Glenn Kessler is on a roll debunking the hysterical claims of prohibitionists, and this week he slams the “average age of entry into prostitution is 13” stat with four Pinocchios.
In the latest example of anti-trafficking laws destroying futures rather than saving lives, we have two Oregon teens, one of whom is expected to be sentenced to four years in federal prison, after which she can’t access FAFSA or expect most jobs to hire her.
So, if disabled men also pay for sexual services, what happens to them when paying for it becomes a crime? Good question!
Last week’s episode of Carte Blanche, a South African reality show, introduced Gita November, site co-ordinator for South African sex work organization SWEAT, without any condemnation and in fact called her “inspirational.”
The production team behind 8 Minutes says they weren’t expecting the independent sex workers they got, which is still no excuse for how they treated them—and, as the article notes, they weren’t equipped to help trafficking victims either, so it’s just good all around that the show got cancelled.
Last week was the annual Red Umbrella March, which carries new urgency in Vancouver as Canadian workers face End Demand repercussions, although Vancouver police have stated they will not be enforcing the new law.
Faisal Riza, a queer sex worker in Indonesia, is doing harm reduction outreach and education among Indonesian sex workers. Although the climate in Jakarta is less oppressive and homophobic than in the past, it’s an ongoing struggle.
Sex workers from all over Europe, many representing hundreds of thousands of workers in unions, gathered in Lyon to lobby for decriminalization and against the End Demand model, which threatens their lives as well as their livelihoods.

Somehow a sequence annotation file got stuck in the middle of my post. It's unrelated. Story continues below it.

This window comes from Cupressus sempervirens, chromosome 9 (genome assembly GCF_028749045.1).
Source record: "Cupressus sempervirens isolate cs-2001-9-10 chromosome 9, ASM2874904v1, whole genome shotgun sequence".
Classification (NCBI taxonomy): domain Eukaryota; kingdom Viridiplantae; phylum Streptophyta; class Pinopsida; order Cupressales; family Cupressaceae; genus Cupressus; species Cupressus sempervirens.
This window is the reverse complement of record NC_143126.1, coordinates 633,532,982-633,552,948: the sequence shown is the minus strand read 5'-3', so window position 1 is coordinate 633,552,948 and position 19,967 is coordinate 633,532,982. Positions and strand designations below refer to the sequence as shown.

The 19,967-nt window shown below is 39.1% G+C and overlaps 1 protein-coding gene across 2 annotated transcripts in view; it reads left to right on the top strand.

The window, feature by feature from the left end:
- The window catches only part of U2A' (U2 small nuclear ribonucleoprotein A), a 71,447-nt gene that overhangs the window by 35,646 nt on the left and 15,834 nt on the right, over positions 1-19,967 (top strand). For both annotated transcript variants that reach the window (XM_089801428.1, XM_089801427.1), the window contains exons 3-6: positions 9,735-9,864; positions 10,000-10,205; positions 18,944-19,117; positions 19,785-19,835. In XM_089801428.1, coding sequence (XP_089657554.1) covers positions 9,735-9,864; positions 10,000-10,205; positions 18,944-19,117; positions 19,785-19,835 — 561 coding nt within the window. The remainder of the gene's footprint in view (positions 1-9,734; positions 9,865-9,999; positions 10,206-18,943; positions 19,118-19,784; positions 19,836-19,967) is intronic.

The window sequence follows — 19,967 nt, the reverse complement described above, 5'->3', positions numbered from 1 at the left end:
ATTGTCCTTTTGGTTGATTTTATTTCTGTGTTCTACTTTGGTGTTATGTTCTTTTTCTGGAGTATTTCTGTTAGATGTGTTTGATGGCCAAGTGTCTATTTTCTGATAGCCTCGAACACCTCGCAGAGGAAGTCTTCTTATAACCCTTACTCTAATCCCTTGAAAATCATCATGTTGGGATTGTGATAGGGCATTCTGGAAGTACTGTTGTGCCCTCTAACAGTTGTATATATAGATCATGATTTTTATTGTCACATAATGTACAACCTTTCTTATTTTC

And sex workers in Hyderabad have become empowered, through local outreach and education efforts, to advocate for themselves about safer sex and their rights, giving them a better quality of life.
A court in Japan echoed what every sex worker already knows: paying for sex is not adultery.
Sex workers in Northern Ireland are feeling the pinch of criminalization, as End Demand policy began to be enforced last week.
Laura Lee bravely endured the ignorant antics of a hostile and uneducated radio host to talk about the negative effects of End Demand.
A former escort is mining her past sex work for comedic gold in her new project as a stand up comedian. Lord knows it gives us enough material!
The solid income and flexible schedule offered by sex work have been invaluable to this English mother of four, who refers to her work as a job and [delightfully] to her vagina as commodities. 😀 Same!
Despite this sensationalist and reductive headline—”Addictions Keep Sex Workers On Waterloo Streets”—this article says absolutely nothing new, and in fact contradicts the headline in its very first sentence: sex workers work for money to buy necessities, as everyone does. Glad that got cleared up.
Yet more on the new status of many Nicaraguan sex workers as judicial facilitators.
Australian workers talk about the patchwork of laws governing sex work in the different states of Australia and the ever-increasing threat of End Demand, while New Zealand’s decrim approach remains internationally recognized, particularly for its quelling effect on HIV transmission.
And community mobilization efforts remain the best way to fight against HIV transmission in sex working communities. Now, if only we weren’t criminalized, imagine how much a decreased fear of police could do to empower sex workers to insist upon their right to safety.